The universe of everyday people

OPINION: By Gerard Smith

You know those people you always see on your walk, commute, or jog – the ones you politely nod to and acknowledge. They’re familiar to you, part of your everyday life. Yet, you don’t know them, they don’t know you, and there’s something reassuring about your interaction; having that human connection without the complications of being involved in each other’s respective lives.

Well, there’s one such person I began seeing quite a lot when I first returned to Cavan; a woman who’s my elder. Our nodding hellos were imbued with smiling respect. But, there was something else: an extra sparkle in her smile, a knowing in her nod. And, something I couldn’t place, an intangible thing that stayed with me once she’d passed by.

Her presence always lingered, like a warm light. Afterwards, I would recall her face in my mind’s eye and try to place it in the town of my youth. And whilst I saw a familiarity, I couldn’t find the place to fit her into.

Then one day, we paused and swapped our mutual appreciation for the beautiful evening it was; and we started talking. That’s when I found her place in my past. She told me of the newsagents in which she once worked. A shop that was more than a store to me, it was the home of Superheroes and their stories; I spent a great deal of time in it as a teenager: my happy place. But still, there was something else. I felt an intangible link that went beyond the friendly newsagent who turned a blind eye to my lengthy Marvel-Comic browsing. I asked, “Where in Cavan are you from?”

She told me she was born to an unmarried mother in the County Home, then a place buzzing with life and story. Now, it’s a decrepit metropolis of weeping, ivy-choked stone that forlornly awaits a fate unknown. But whatever becomes of the County Home, it will remain woven into the fabric of generations of Cavan folk.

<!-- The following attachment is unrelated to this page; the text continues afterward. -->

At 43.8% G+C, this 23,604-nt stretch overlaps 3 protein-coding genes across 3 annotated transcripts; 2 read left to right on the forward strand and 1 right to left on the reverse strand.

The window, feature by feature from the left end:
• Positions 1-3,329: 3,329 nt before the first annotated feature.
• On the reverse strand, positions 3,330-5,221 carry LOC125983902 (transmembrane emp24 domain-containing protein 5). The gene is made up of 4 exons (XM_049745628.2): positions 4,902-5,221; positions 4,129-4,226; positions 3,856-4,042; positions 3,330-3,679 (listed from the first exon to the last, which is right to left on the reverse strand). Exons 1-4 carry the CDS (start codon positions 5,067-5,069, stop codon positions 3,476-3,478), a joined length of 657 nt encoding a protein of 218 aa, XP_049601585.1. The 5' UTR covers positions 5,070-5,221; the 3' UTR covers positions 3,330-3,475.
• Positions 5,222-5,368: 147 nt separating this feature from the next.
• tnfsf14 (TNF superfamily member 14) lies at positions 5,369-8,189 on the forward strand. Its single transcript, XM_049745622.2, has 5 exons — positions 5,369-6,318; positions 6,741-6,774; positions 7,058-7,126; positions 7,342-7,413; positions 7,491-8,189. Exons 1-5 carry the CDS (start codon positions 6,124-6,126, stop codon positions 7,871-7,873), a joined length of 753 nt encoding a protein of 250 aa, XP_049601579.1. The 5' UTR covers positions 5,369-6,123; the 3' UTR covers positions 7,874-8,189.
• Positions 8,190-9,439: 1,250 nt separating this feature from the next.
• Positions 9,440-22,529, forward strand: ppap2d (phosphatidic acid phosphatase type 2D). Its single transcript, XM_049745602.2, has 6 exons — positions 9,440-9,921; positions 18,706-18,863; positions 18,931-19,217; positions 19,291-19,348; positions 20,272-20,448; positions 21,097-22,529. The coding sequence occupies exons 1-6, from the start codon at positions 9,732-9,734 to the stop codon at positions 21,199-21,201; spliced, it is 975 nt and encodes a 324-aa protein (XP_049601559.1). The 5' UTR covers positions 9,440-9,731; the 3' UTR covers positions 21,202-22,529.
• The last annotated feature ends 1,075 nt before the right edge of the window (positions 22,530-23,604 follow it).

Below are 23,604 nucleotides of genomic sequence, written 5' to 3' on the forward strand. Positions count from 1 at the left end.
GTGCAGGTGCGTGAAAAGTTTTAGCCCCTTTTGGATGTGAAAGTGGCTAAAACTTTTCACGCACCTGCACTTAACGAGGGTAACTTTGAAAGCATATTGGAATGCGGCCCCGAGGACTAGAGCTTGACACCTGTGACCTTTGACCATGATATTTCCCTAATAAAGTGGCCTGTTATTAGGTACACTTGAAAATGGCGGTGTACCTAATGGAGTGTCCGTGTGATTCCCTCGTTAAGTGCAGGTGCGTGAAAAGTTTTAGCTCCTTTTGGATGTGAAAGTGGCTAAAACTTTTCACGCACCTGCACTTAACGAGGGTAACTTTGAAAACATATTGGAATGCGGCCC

The mother worked long and hard in that home, whilst caring for her daughter in a culture of wrath and disdain. Sadly, in that Ireland of old, disdain lead to disownment. Her mother was disowned by her family and friends. And in a dearth of disdain and abandonment, the mother decided to leave her place of judgement. Like many before her, she boarded the boat to England.

But, not before she found a family to care for her daughter.

The mother fostered her daughter into a fantastic family, “I had an idyllic childhood and up-bringing in the Cavan countryside,” she told me. I asked, “Were you adopted?” She smiled, “Oh no, they took me in and raised me as one of their own, I was very lucky.”

This story unfolded on a clement spring evening. It was bright and warm, and feeling an almost familial familiarity, and the personal comfort that comes with that, I asked, “Did your mother keep in touch with you?”

She didn’t hesitate, “She did of course, she came home every summer.” There was a pause, before she continued, “She stayed with her sister, the only one who didn’t disown her. I’d look forward to her coming home; I’d be brought in to the town to see her, it was a great treat.”

Feeling happy for her, I asked, “Where in town did her sister live?”

When she mentioned the street, I felt the tingle of standing hairs, “What number?” I asked, because I grew up on the same street.

When she mentioned the number I was struck by a Marvel-ous: KERPOW! Her mother’s sister, the only family member who embraced her without judgement – was my Granny.

My maternal grandmother, a woman I only ever knew as Town-Granny. A person who I always perceived as strict and authoritarian. Yet, on a glorious spring evening I got to know her as Katie, a warm-hearted woman who shirked the wrath of family and state for her sister and niece.

And I continue to learn more of my Town Granny and her family, through the everyday person who revealed herself to be my relation. She’s my Wonder-Woman.

In the Universe of Everyday People, I discovered a Marvel.